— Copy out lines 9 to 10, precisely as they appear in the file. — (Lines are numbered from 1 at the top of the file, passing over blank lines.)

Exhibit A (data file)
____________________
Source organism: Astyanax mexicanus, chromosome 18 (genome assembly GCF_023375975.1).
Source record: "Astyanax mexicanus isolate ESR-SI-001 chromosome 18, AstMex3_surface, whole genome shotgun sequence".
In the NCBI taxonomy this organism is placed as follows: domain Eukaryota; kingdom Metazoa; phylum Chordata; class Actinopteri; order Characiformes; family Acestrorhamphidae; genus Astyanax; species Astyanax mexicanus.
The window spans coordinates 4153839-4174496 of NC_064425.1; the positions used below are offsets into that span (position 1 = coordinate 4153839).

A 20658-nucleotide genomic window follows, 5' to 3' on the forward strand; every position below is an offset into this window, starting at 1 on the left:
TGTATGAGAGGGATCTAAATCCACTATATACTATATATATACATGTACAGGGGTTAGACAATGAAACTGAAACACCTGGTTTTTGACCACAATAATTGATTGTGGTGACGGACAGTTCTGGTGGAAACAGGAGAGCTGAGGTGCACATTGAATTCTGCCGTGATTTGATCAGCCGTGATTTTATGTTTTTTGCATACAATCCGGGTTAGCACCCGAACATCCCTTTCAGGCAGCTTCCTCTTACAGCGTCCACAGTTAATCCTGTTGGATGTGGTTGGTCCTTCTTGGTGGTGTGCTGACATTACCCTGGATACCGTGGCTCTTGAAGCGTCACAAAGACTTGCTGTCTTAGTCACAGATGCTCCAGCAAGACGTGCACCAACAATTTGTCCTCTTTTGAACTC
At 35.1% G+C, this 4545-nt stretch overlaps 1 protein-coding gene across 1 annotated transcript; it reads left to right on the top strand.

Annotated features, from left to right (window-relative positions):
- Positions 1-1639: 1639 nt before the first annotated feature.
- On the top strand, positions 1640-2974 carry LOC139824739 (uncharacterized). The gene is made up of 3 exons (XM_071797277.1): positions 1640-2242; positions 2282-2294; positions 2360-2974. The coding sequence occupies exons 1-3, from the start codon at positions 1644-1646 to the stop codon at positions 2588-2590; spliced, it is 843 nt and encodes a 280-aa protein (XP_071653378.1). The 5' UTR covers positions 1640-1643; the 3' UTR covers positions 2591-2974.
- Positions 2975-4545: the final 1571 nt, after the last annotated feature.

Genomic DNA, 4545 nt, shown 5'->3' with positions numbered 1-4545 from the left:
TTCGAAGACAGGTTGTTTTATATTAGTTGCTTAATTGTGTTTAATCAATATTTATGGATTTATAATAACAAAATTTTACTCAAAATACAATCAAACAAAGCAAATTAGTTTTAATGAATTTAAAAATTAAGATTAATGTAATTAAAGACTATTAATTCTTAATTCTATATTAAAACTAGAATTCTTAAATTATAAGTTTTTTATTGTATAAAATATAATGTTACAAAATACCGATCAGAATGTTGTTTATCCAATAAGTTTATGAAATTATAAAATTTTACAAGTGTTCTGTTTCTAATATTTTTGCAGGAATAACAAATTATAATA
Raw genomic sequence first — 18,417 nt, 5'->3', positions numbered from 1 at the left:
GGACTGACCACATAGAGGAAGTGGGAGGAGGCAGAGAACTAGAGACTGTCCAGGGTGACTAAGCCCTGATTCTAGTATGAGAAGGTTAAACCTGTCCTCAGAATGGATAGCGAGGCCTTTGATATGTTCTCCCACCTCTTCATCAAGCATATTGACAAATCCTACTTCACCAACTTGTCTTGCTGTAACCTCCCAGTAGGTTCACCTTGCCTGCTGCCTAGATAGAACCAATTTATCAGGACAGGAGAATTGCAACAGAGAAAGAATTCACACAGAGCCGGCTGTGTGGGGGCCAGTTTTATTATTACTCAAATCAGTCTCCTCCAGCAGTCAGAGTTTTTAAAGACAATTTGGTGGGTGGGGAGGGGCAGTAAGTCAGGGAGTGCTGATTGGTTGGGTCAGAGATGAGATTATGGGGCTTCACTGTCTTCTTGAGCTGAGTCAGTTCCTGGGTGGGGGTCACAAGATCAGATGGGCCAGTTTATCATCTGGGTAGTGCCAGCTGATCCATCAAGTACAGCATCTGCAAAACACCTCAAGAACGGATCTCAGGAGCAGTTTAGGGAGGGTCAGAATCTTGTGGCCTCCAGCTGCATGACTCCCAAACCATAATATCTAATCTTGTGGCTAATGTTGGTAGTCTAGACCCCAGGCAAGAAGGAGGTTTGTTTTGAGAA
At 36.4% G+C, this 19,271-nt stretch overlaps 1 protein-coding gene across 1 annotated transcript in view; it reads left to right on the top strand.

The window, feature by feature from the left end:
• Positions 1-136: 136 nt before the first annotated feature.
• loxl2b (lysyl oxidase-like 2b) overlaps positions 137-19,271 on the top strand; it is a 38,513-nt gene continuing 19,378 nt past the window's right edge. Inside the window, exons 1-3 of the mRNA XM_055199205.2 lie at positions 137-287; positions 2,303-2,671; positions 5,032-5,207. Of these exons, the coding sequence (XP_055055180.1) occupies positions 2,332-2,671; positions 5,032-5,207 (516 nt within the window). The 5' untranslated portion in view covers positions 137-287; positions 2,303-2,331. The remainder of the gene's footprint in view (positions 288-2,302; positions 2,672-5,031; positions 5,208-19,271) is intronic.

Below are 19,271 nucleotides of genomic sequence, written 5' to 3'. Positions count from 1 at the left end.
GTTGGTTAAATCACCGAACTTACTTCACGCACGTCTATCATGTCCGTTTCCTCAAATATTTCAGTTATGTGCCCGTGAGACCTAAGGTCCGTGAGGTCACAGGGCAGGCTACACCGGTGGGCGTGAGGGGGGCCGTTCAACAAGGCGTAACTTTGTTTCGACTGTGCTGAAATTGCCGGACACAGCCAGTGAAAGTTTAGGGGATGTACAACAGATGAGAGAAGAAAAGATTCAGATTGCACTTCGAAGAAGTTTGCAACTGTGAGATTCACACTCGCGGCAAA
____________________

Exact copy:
- Positions 1-1639: 1639 nt before the first annotated feature.
- On the top strand, positions 1640-2974 carry LOC139824739 (uncharacterized). The gene is made up of 3 exons (XM_071797277.1): positions 1640-2242; positions 2282-2294; positions 2360-2974. The coding sequence occupies exons 1-3, from the start codon at positions 1644-1646 to the stop codon at positions 2588-2590; spliced, it is 843 nt and encodes a 280-aa protein (XP_071653378.1). The 5' UTR covers positions 1640-1643; the 3' UTR covers positions 2591-2974.